“The whole is greater than the sum of its parts” is often quoted to inspire teamwork and synergy but it can also apply to drug development. Studies that assess endpoints in isolation have value and can achieve the desired outcome. Yet, many times a more complicated picture emerges and assessing multiple endpoints in a combined study reveals a more holistic view.
Inspired by the 3Rs—reduction, refinement and replacement of animals used in safety testing—the possibility of integrating multiple endpoints into one study is shaping new best practices in early drug development. Integrated solutions can maximize the value of each study to provide a better understanding, reveal earlier decision points and produce greater confidence in clinical outcomes.
While the concept seems straightforward, it’s not only a combination of otherwise standalone studies. Integrated solutions require a unique blend of fit-for-purpose experimental strategies tailored to each unique drug development program and the relevant endpoints.
The process starts by understanding the big picture—historical challenges and future goals. This background helps pave the path forward to design meaningful studies that both meet regulatory needs and alleviate business risk.
Integrated solutions in action
Safety Pharmacology is one area ripe for integration – where we are starting to see the assessment of multiple pharmacology endpoints during a toxicology study. This has been referred to as Safety Pharmacology in Toxicology (SPiT) or Value-added Safety Pharmacology in Toxicology (VAST). It is especially helpful in situations where unexpected adverse events appear – such as for cardiovascular, respiratory or CNS. Here, a traditional safety assessment study can be enhanced with multiple endpoints to gain additional experimental results. This novel technique can yield new insights, uncovering perspectives that focus on potential issues of concern from a variety of angles.
Likewise, the same principles can apply by integrating metabolite identification into safety assessment trials from rodent and non-rodent species with comparison to clinical results. As part of Metabolites in Safety Testing (MIST) strategy, developing acceptable exposure data and understanding the potential safety margin—before later-stage trials start—can help de-risk a program, address issues earlier and build more confidence into the data package. An example of this integrated study approach will be presented at the Society of Toxicology Annual Meeting.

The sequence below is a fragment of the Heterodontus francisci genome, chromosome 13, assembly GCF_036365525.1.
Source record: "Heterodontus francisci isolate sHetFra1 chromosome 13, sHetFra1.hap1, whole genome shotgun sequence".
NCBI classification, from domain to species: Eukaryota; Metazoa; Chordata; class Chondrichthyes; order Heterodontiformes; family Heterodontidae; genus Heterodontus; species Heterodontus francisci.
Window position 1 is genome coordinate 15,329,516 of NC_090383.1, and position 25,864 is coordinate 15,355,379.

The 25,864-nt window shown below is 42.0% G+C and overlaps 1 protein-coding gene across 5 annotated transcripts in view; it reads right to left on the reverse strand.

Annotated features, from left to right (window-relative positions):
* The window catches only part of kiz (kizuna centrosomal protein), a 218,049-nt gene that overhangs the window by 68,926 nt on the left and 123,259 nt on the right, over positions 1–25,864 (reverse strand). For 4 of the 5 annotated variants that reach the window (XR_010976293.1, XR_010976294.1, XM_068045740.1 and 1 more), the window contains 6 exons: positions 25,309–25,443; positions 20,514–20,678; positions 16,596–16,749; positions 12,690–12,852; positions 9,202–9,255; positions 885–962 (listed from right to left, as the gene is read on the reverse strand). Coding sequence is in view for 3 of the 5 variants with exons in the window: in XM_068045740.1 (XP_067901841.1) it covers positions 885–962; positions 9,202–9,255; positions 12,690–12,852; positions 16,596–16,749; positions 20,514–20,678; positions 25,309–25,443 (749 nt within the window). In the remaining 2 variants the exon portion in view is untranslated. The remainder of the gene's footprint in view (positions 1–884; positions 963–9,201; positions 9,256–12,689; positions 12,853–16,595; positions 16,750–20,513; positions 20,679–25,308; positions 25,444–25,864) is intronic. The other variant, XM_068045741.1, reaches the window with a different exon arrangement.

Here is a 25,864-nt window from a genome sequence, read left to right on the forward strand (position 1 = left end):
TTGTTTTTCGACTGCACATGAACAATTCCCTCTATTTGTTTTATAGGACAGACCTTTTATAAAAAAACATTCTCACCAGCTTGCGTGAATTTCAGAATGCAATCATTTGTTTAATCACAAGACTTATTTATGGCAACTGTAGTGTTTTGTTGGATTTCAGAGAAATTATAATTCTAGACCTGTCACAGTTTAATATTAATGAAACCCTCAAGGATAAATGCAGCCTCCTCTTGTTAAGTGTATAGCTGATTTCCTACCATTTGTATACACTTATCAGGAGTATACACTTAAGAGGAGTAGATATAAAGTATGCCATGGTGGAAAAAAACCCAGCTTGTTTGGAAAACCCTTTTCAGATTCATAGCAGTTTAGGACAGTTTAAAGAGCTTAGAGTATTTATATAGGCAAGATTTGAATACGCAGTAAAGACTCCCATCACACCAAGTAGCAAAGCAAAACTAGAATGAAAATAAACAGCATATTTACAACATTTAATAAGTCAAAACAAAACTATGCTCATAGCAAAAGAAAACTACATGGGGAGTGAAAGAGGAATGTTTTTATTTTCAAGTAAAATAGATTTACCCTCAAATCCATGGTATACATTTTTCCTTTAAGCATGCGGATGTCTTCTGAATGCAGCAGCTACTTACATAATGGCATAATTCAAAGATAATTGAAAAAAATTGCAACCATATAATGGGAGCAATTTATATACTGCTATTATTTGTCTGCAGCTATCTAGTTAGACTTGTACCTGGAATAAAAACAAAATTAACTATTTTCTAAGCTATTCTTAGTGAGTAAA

Considerations in study design
The art behind integrating multiple endpoints into one study requires knowing which studies to combine that will both wisely use resources and extract the most value, taking into account the target and its expression, modality and pharmacology.
At the assay level, it’s important to understand the tradeoffs between sensitivity and specificity among models and their contribution to the overall clinical plan. Here, integrating data with clinical endpoints is not only crucial to interpreting exposures and how they translate to downstream phases—it can also create stronger predictive values.
The timing of the particular studies within the overall drug development journey is also a critical consideration. By integrating earlier what would traditionally be done later in the early development phase, such as safety pharmacology or metabolism endpoints, the results can guide earlier go/no-go decisions and redirect resources to studies that make the most impact and maximize overall efficiency.
Proceeding with confidence
In the ever-evolving drug development journey, the path ahead must be planned purposely and thoughtfully. Translating meaningful results toward clinical outcomes requires both the insight and know-how to choose the right studies at the right times.
Not every situation warrants multi-endpoint studies. However, partnering with Covance can help you determine when it’s the right solution, and help you receive a stronger data package, mitigate risk and get the most value out of your program.
Join the conversation
We want to know your thoughts on the following:
- What do you think is the greatest challenge in de-risking programs with Metabolites in Safety testing (MIST) and why?
- Pro or Con – what is your perspective on adding safety pharmacology endpoints into your toxicology studies and why?